The New York Times reports not only that Brooklyn high-schoolers are attending weekly meditation sessions meant to help them handle the challenges of growing up in the city, but that Zen meditation is being offered as an alternative to traditional detentions.
The meditation sessions are taking place in the Brooklyn Zen Center, where Zen priest Greg Snyder is involved in the center’s Awake Youth Project, which includes weekly workshops in five public high schools as well as teenager-led sessions at the center.
Now, Mr. Snyder is taking on the tougher task of teaching meditation to Level 1 offenders— students who are frequently put in detention or suspended because they start fights or cause trouble — at Bushwick High School. Administrators at the school approved the program April 5 and plan to start it in coming weeks.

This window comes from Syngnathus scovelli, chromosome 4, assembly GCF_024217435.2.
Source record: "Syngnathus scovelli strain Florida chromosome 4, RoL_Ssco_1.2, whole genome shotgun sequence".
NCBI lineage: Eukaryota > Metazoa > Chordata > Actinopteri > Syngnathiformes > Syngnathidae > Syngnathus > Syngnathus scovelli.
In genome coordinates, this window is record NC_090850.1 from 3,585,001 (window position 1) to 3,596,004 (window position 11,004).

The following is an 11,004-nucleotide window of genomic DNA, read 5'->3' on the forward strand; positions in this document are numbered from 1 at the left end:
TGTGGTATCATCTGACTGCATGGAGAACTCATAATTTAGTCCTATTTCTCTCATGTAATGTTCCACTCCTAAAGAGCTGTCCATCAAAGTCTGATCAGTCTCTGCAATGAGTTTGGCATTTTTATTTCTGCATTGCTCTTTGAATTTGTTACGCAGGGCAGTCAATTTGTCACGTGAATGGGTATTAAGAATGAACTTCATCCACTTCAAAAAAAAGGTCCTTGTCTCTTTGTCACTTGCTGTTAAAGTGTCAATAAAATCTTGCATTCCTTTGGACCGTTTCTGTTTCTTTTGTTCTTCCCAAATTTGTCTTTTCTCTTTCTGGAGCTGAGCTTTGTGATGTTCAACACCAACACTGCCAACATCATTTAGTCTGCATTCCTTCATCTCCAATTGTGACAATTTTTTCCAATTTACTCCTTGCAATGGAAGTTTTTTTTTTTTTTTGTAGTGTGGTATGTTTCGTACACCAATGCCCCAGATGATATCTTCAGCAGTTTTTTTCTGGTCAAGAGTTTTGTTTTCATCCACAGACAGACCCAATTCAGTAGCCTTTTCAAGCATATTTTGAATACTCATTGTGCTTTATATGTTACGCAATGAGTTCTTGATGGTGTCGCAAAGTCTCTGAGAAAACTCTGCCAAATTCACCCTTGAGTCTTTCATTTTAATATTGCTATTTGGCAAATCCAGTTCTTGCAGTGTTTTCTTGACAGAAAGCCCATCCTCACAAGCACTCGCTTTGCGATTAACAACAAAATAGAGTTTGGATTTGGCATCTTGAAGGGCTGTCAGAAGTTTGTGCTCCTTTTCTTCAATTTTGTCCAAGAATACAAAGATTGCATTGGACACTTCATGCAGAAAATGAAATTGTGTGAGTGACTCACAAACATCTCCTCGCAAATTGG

Students in trouble are given the choice of traditional punishments or participating in the meditation program, where Mr. Snyder will teach them how to meditate, understand volatile emotions and curb impulsive behavior. He intends to take the program to other schools as well.
One of the students reports that the meditation has been helpful in dealing with tensions at school and with her mother, who works with the mentally impaired. “It’s hard, because she has to go work with them and then comes back to us. Maybe a year ago, I’d have talked back and had a bad attitude, but now I let it go through me and accept it.”
“For the first time in a long time, I felt like I could relieve the stress on my shoulders,” another student says.
Snyder is reported as using the trauma students experience as fodder for meditation:
“This is where you actually use this. Notice the thought. That’s fine. Notice the anxiety. Notice the fear. Use the meditation to focus your mind. Are you with me?”